She also presents the perspective of young Jamaleldin in another light, how his childhood memories lie dormant yet present, his mixed feelings of the return, his strange and estranged reality of feeling part of himself belonging to both worlds, the Highlands and to St Petersburg.
There was a time when it had all been much simpler. He rescued from the wild, Nicholas the benevolent godfather. He the pet, Nicholas the mighty. He the puppet, Nicholas the conductor, the thrower of crumbs, the arranger of roles, the changer of destinies. Jamaleldin the chess piece, and now Shamil had changed the rules of the game.
In the contemporary world, Natasha experiences something of the same, born of culturally different parents, spending her childhood in one country, her adulthood in another. She must create her own sense of belonging, to find peace of mind somehow. Being neither one thing or the other, having no one place called home, hers, by necessity is a spiritual journey, determined by the need for the soul to find home, rather than body or mind.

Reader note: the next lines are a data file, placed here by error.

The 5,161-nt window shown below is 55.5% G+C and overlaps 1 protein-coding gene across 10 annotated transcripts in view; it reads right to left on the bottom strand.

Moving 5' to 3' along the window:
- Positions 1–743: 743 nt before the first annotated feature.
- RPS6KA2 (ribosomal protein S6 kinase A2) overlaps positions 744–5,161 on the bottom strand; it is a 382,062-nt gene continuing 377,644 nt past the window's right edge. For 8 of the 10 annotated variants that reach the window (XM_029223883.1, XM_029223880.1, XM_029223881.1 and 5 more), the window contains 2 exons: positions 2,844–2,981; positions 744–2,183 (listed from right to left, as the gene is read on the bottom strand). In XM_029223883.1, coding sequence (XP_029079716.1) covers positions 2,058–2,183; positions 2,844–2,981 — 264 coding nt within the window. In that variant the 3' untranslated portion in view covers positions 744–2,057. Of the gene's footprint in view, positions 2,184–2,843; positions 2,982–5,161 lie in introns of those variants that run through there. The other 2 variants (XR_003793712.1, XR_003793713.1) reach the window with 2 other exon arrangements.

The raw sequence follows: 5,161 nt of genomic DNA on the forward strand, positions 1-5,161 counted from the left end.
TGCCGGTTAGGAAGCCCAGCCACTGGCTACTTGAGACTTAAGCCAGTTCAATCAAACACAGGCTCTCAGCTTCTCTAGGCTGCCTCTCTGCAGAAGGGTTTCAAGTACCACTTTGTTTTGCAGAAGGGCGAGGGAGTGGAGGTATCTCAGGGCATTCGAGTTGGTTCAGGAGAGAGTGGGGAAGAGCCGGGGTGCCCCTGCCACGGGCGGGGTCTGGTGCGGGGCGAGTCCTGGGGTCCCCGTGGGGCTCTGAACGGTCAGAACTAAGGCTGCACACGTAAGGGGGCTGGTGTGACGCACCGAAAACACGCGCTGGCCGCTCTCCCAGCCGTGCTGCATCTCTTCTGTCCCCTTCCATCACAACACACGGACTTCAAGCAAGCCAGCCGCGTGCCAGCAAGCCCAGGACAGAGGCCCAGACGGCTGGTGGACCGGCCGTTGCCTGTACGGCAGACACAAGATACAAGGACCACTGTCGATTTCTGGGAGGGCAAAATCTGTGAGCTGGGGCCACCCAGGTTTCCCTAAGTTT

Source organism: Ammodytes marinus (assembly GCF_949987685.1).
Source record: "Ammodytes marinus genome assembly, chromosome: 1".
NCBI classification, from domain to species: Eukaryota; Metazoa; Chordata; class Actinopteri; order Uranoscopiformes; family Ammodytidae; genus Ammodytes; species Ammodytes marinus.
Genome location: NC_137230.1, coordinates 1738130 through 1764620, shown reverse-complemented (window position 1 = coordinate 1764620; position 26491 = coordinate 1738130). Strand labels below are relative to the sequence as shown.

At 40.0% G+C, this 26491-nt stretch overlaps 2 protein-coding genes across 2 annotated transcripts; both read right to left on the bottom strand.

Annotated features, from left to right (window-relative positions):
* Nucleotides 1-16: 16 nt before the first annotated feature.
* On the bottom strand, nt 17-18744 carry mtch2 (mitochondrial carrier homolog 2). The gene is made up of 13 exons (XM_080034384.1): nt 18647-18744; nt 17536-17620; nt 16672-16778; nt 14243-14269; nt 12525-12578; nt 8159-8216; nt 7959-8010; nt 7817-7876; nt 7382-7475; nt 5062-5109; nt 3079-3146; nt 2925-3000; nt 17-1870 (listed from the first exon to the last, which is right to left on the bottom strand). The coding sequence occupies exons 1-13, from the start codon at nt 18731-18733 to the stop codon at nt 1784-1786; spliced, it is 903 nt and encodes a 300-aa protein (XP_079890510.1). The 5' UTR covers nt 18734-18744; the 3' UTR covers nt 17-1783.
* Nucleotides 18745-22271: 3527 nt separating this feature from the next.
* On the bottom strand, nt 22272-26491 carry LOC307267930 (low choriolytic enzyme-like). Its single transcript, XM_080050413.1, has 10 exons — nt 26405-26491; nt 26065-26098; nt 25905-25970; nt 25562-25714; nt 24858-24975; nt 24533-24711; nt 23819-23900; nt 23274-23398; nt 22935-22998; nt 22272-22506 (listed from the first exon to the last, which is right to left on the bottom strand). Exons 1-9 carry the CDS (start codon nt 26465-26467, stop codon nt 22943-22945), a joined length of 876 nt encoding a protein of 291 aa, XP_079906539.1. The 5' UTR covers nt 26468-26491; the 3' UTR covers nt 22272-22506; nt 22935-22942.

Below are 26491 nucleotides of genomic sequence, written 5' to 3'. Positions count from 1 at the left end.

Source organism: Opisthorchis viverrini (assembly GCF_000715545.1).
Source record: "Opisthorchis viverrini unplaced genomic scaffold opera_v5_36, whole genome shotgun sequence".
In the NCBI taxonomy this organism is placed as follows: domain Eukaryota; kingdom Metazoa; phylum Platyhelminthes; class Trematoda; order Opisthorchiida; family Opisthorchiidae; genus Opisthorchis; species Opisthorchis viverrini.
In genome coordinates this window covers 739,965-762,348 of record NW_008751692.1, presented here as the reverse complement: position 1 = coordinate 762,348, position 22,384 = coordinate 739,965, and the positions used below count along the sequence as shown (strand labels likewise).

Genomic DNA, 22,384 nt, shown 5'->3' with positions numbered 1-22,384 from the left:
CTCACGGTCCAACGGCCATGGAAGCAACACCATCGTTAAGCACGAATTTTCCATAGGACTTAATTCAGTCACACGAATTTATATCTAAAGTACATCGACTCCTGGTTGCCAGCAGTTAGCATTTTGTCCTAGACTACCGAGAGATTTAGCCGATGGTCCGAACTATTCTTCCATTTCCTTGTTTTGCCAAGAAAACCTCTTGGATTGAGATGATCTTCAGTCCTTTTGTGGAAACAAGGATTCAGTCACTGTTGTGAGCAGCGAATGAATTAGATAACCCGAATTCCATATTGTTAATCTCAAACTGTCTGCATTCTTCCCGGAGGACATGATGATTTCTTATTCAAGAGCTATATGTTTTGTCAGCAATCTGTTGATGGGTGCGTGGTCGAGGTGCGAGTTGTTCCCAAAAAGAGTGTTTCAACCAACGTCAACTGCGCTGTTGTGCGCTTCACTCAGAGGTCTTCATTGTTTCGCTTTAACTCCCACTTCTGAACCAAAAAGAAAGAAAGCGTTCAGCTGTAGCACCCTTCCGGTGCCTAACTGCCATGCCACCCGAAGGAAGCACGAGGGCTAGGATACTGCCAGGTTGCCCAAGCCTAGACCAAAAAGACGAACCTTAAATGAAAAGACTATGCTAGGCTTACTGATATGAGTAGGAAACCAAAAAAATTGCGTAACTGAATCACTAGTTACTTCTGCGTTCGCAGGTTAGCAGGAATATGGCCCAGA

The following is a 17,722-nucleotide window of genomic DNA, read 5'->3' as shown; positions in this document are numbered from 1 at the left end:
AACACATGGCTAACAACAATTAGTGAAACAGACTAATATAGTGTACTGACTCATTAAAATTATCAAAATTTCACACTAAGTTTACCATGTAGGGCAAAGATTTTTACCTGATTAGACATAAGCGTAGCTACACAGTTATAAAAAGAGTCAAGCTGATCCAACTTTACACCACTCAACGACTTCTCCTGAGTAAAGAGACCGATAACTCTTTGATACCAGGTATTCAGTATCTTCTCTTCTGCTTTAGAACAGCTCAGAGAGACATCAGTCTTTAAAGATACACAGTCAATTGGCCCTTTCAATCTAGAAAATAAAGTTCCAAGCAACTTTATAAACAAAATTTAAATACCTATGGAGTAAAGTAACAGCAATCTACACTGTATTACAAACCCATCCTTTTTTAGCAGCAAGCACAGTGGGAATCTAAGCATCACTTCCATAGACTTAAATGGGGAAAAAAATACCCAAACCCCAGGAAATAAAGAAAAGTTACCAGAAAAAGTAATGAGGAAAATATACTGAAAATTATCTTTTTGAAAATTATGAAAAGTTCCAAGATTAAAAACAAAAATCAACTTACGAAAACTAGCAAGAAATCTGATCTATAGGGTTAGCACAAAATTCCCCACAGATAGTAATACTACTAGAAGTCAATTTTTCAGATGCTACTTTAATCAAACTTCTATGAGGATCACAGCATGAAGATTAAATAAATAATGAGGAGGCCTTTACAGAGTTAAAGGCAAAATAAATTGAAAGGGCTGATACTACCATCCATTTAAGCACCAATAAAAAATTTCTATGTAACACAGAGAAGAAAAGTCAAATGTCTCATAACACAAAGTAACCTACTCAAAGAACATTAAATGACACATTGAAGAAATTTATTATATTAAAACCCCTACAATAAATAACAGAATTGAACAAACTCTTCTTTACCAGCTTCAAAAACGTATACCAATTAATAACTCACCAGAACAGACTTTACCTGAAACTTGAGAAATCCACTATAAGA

“I said that I was not a good Muslim but that I was not a bad person. I said I had a brother that I wanted to keep in touch with. I said that I wanted to give up my share of the inheritance to him. Apart from my father’s Russian books and Russian keepsakes, I wanted nothing. I said that I did not come here today to fight over money or for the share of a house. I came so that I would not be an outcast, so that I would, even in a small way, faintly, marginally, tentatively, belong.”
My Reviews of Interest
Bird Summons by Leila Aboulela
Zuleikha by Guzel Yakhina tr. Lisa Hayden
Eugene Onegin by Alexander Pushkin
There Once Lived A Girl Who Seduced Her Sister’s Husband, And He Hanged Himself, Love Stories by Ludmilla Petrushevskaya
Interview: Leila Aboulela Discusses The Kindness of Enemies The Arab Weekly
Review: For the Joy of Reading: The Kindness of Enemies by David Kenvyn
Documentary: Mountain Men and Holy Wars – film-maker Taran Davies traces the life and legacy of Shamil Imam
Article: Why do we Continue to Use the Word Caucasian? by Yolanda Moses, Professor of Anthropology